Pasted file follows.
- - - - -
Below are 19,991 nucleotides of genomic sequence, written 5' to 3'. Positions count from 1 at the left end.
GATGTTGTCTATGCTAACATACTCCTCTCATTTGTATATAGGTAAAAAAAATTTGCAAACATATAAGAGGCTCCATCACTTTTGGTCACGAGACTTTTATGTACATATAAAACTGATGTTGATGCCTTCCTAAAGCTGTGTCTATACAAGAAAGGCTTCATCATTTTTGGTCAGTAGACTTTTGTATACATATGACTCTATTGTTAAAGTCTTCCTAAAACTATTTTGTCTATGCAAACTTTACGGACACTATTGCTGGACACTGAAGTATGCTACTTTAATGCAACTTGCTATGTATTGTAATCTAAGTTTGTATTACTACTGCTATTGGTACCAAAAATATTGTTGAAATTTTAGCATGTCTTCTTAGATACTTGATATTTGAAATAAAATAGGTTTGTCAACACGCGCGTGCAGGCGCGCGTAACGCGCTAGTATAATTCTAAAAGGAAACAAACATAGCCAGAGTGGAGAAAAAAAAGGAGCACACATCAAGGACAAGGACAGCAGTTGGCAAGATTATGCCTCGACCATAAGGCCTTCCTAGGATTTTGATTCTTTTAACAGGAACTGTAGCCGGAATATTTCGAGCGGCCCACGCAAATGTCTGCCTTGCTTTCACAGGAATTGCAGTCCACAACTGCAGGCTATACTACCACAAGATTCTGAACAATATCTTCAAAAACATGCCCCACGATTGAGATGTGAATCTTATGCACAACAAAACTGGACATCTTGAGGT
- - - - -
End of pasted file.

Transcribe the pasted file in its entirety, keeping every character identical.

Below are 19,991 nucleotides of genomic sequence, written 5' to 3'. Positions count from 1 at the left end.
GATGTTGTCTATGCTAACATACTCCTCTCATTTGTATATAGGTAAAAAAAATTTGCAAACATATAAGAGGCTCCATCACTTTTGGTCACGAGACTTTTATGTACATATAAAACTGATGTTGATGCCTTCCTAAAGCTGTGTCTATACAAGAAAGGCTTCATCATTTTTGGTCAGTAGACTTTTGTATACATATGACTCTATTGTTAAAGTCTTCCTAAAACTATTTTGTCTATGCAAACTTTACGGACACTATTGCTGGACACTGAAGTATGCTACTTTAATGCAACTTGCTATGTATTGTAATCTAAGTTTGTATTACTACTGCTATTGGTACCAAAAATATTGTTGAAATTTTAGCATGTCTTCTTAGATACTTGATATTTGAAATAAAATAGGTTTGTCAACACGCGCGTGCAGGCGCGCGTAACGCGCTAGTATAATTCTAAAAGGAAACAAACATAGCCAGAGTGGAGAAAAAAAAGGAGCACACATCAAGGACAAGGACAGCAGTTGGCAAGATTATGCCTCGACCATAAGGCCTTCCTAGGATTTTGATTCTTTTAACAGGAACTGTAGCCGGAATATTTCGAGCGGCCCACGCAAATGTCTGCCTTGCTTTCACAGGAATTGCAGTCCACAACTGCAGGCTATACTACCACAAGATTCTGAACAATATCTTCAAAAACATGCCCCACGATTGAGATGTGAATCTTATGCACAACAAAACTGGACATCTTGAGGT